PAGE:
Gold Coast Studios Stage 3 in Bethpage, seen in 2013.

Gold Coast Studios Stage 3 in Bethpage, seen in 2013. Credit: Barry Sloan

A bit of 19th Century New York City was rising on 6.5 acre of land at Old Bethpage Restoration before COVID-19 forced film and television productions to shut down in March.

The producers of the HBO series "The Gilded Age," set in late-1800s New York City,had planned to spend at least 18 months shooting the new drama from  "Downton Abbey" creator Julian Fellowes starring Cynthia Nixon and Christine Baranski. Construction on the film set recreating a city street from old New York was halted.

“We are looking forward to starting production on' The Gilded Age' when it is safe to do so,” HBO said in a statement.

Gov. Andrew Cuomo’s order to stop all non-essential work shut down at least a dozen shoots or productions in Nassau County ranging from student and independent films to big-budget productions with marquee Hollywood stars, according to government officials and people involved in the film industry. As lockdowns ease and New York begins to reopen,  the question of when and how productions resume in the new era of social distancing has the industry scrambling to create protocols to keep cast and crew safe on sets where hundreds of people would usually jostle side by side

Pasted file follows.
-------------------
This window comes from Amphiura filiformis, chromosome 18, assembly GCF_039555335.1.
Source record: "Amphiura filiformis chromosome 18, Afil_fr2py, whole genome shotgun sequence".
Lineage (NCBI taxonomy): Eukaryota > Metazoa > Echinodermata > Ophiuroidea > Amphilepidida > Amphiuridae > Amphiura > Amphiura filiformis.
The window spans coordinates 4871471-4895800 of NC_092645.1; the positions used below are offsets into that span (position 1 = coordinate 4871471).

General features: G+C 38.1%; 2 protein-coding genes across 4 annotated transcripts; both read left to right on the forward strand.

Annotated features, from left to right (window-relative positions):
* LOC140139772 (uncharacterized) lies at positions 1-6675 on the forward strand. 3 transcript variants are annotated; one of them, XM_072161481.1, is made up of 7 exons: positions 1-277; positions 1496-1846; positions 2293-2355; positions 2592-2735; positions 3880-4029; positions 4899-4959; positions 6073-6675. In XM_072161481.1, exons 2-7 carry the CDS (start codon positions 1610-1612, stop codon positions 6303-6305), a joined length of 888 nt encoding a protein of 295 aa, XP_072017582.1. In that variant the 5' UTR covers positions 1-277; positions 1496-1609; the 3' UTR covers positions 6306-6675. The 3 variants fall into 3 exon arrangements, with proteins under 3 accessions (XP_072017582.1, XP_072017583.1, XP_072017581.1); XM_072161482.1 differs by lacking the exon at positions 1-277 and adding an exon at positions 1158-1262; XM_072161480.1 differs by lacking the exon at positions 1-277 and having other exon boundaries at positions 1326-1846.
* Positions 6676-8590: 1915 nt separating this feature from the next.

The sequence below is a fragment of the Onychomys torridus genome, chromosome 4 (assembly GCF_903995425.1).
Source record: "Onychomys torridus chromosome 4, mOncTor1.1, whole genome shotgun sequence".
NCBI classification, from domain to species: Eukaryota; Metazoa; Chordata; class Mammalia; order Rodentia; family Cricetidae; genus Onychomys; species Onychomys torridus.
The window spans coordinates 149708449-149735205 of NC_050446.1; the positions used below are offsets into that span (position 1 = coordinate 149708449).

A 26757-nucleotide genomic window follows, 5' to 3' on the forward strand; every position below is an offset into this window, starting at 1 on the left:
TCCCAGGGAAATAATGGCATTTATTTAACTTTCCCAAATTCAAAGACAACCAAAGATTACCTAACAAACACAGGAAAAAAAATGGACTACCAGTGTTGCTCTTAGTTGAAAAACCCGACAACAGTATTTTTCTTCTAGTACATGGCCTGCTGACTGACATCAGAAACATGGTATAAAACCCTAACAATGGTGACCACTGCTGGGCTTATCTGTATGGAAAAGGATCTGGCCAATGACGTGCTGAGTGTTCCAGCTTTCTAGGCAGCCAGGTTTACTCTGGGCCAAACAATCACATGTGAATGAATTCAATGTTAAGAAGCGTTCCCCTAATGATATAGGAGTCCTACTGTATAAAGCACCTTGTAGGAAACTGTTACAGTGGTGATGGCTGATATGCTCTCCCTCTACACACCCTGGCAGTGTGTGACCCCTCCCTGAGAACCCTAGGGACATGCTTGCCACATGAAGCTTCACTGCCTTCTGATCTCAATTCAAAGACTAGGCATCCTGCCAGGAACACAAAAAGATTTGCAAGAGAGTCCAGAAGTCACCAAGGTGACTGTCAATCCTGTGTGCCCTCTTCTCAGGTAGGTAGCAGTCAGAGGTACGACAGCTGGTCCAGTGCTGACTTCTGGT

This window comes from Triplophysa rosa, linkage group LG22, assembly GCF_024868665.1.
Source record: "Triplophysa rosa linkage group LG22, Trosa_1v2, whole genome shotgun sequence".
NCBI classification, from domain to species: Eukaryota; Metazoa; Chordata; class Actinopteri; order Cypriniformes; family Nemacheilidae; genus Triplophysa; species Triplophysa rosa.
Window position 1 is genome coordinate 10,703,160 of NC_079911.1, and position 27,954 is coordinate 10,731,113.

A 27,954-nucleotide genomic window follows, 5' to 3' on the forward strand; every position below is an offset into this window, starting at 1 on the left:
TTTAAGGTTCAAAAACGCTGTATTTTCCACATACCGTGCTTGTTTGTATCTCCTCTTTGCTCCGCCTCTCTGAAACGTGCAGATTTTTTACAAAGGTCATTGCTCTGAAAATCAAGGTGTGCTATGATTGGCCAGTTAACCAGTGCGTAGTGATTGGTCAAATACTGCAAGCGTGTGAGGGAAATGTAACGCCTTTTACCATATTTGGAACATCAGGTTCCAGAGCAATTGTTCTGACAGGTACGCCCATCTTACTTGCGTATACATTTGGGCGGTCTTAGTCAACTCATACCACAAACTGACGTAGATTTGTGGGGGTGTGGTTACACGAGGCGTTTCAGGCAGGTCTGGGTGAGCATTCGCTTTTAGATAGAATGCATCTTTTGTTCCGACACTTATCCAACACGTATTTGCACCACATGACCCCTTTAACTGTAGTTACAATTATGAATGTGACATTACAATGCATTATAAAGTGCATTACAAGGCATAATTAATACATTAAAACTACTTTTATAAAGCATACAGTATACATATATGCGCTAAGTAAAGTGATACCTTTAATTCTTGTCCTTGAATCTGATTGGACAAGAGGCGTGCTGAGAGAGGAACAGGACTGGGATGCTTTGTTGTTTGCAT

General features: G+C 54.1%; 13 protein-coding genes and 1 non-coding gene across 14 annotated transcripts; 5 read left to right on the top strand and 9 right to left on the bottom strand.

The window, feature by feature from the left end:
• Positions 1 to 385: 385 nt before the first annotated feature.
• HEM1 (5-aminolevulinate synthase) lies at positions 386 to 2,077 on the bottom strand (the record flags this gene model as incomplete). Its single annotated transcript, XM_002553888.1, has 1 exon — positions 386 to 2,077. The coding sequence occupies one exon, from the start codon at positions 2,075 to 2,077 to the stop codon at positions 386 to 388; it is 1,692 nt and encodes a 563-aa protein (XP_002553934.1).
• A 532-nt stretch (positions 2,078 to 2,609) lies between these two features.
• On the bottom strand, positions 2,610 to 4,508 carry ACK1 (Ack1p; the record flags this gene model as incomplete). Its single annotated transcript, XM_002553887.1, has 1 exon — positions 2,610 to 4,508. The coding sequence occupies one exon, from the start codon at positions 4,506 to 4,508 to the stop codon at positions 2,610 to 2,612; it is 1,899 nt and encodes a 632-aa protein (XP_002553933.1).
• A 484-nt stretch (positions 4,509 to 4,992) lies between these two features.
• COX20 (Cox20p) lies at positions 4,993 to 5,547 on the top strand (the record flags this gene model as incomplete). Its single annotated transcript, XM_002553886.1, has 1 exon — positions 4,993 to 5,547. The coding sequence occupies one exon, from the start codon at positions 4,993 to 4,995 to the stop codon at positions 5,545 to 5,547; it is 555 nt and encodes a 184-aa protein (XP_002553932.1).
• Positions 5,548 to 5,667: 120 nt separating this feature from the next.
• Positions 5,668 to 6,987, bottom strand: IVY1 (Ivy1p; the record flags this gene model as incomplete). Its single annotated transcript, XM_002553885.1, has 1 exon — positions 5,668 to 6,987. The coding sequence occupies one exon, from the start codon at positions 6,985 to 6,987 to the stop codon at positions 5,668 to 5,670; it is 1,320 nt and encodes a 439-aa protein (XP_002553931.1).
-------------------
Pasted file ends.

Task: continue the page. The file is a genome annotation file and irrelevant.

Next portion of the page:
Industry professionals said Long Island could benefit from the new normal as projects look to resume away from the pandemic’s epicenter in New York City.

“What some of the productions are looking at doing is as opposed to shooting in the New York City area where it's more congested is to go somewhere like upstate or Long Island,” Flo Mitchell-Brown, chair of the industry group New York Production Alliance, said. “They would take over a hotel for a crew and quarantine their crews so they can't go home.”

Mitchell-Brown said this approach, one of many being considered, would mean crews would work on set and return to hotel rooms for the duration of the shoot.

Long Island could be one place to try out new safety practices, said Lori Douglas, a line producer who has worked on dozens of projects including HBO’s “The Sopranos” and more recently the Fox series “Almost Family.”

“That may be a way to sort of wade back in …  and try to test some of these things of how do we keep people safe and working before we put our work back into a densely populated city like New York," Douglas said.